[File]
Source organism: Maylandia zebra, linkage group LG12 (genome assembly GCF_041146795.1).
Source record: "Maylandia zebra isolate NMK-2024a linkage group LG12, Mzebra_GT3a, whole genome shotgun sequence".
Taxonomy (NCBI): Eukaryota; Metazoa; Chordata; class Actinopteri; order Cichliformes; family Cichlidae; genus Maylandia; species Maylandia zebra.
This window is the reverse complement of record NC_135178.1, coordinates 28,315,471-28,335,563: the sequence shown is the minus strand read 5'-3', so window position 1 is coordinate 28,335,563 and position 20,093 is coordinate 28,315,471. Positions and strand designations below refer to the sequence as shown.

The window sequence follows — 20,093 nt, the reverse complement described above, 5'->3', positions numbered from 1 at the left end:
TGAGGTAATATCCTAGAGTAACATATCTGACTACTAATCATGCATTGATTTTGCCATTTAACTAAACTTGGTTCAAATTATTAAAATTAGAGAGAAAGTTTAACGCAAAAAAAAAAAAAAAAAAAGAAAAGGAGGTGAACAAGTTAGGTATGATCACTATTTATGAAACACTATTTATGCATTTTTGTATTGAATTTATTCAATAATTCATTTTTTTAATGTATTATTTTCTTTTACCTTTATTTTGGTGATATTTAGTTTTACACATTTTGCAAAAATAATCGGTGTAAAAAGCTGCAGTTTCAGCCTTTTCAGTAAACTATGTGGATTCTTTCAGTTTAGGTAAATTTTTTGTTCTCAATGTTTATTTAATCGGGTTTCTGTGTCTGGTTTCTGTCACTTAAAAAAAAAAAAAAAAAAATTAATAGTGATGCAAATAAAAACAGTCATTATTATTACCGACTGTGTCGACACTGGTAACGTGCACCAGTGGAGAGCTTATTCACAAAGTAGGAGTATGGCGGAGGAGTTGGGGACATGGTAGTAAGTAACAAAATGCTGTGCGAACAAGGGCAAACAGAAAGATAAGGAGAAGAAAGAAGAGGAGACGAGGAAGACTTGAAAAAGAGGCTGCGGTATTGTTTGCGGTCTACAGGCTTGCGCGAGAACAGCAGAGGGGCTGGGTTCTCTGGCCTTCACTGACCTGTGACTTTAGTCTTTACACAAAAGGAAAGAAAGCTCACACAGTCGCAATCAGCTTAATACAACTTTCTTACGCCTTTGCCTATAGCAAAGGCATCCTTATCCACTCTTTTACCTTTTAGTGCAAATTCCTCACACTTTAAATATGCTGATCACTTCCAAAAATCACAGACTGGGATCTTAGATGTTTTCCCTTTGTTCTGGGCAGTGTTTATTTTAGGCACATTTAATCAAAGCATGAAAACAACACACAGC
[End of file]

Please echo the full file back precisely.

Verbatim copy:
Source organism: Maylandia zebra, linkage group LG12 (genome assembly GCF_041146795.1).
Source record: "Maylandia zebra isolate NMK-2024a linkage group LG12, Mzebra_GT3a, whole genome shotgun sequence".
Taxonomy (NCBI): Eukaryota; Metazoa; Chordata; class Actinopteri; order Cichliformes; family Cichlidae; genus Maylandia; species Maylandia zebra.
This window is the reverse complement of record NC_135178.1, coordinates 28,315,471-28,335,563: the sequence shown is the minus strand read 5'-3', so window position 1 is coordinate 28,335,563 and position 20,093 is coordinate 28,315,471. Positions and strand designations below refer to the sequence as shown.

The window sequence follows — 20,093 nt, the reverse complement described above, 5'->3', positions numbered from 1 at the left end:
TGAGGTAATATCCTAGAGTAACATATCTGACTACTAATCATGCATTGATTTTGCCATTTAACTAAACTTGGTTCAAATTATTAAAATTAGAGAGAAAGTTTAACGCAAAAAAAAAAAAAAAAAAAGAAAAGGAGGTGAACAAGTTAGGTATGATCACTATTTATGAAACACTATTTATGCATTTTTGTATTGAATTTATTCAATAATTCATTTTTTTAATGTATTATTTTCTTTTACCTTTATTTTGGTGATATTTAGTTTTACACATTTTGCAAAAATAATCGGTGTAAAAAGCTGCAGTTTCAGCCTTTTCAGTAAACTATGTGGATTCTTTCAGTTTAGGTAAATTTTTTGTTCTCAATGTTTATTTAATCGGGTTTCTGTGTCTGGTTTCTGTCACTTAAAAAAAAAAAAAAAAAAATTAATAGTGATGCAAATAAAAACAGTCATTATTATTACCGACTGTGTCGACACTGGTAACGTGCACCAGTGGAGAGCTTATTCACAAAGTAGGAGTATGGCGGAGGAGTTGGGGACATGGTAGTAAGTAACAAAATGCTGTGCGAACAAGGGCAAACAGAAAGATAAGGAGAAGAAAGAAGAGGAGACGAGGAAGACTTGAAAAAGAGGCTGCGGTATTGTTTGCGGTCTACAGGCTTGCGCGAGAACAGCAGAGGGGCTGGGTTCTCTGGCCTTCACTGACCTGTGACTTTAGTCTTTACACAAAAGGAAAGAAAGCTCACACAGTCGCAATCAGCTTAATACAACTTTCTTACGCCTTTGCCTATAGCAAAGGCATCCTTATCCACTCTTTTACCTTTTAGTGCAAATTCCTCACACTTTAAATATGCTGATCACTTCCAAAAATCACAGACTGGGATCTTAGATGTTTTCCCTTTGTTCTGGGCAGTGTTTATTTTAGGCACATTTAATCAAAGCATGAAAACAACACACAGC